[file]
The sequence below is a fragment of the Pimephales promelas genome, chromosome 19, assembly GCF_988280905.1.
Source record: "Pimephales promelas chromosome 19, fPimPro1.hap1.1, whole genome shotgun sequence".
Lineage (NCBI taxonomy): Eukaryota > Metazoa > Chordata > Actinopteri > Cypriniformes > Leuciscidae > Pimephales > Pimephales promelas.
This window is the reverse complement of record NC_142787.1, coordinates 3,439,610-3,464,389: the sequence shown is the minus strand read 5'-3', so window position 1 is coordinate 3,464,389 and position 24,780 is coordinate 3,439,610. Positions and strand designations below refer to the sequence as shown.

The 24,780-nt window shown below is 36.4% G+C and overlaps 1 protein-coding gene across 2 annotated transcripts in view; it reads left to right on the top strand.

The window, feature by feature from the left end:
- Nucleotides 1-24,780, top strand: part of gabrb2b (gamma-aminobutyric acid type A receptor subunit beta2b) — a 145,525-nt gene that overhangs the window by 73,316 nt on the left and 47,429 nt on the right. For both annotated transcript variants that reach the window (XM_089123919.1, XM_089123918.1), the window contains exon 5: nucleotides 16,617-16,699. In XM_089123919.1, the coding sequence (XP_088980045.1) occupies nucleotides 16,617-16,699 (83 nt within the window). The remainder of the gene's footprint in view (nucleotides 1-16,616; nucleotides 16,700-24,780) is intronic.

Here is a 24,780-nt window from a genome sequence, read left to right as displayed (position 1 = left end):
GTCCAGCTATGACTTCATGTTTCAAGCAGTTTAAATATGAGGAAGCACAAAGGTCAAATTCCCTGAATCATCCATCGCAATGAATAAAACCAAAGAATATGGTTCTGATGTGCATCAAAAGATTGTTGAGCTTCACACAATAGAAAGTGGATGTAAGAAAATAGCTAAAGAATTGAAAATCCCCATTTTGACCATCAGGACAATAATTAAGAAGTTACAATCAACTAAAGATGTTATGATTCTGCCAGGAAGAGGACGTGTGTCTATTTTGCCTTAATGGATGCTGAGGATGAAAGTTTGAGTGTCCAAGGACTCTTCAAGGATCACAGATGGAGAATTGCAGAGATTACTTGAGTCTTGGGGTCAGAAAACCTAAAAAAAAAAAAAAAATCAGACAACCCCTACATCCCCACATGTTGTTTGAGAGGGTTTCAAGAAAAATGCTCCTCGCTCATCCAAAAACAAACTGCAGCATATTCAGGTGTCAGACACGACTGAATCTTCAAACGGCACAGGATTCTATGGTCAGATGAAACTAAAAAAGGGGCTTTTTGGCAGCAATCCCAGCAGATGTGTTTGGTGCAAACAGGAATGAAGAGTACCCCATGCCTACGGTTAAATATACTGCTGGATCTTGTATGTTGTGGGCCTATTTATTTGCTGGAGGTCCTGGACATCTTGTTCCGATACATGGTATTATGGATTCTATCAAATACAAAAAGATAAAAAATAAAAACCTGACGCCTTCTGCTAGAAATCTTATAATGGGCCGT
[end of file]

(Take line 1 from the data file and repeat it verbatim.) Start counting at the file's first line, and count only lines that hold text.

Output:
The sequence below is a fragment of the Pimephales promelas genome, chromosome 19, assembly GCF_988280905.1.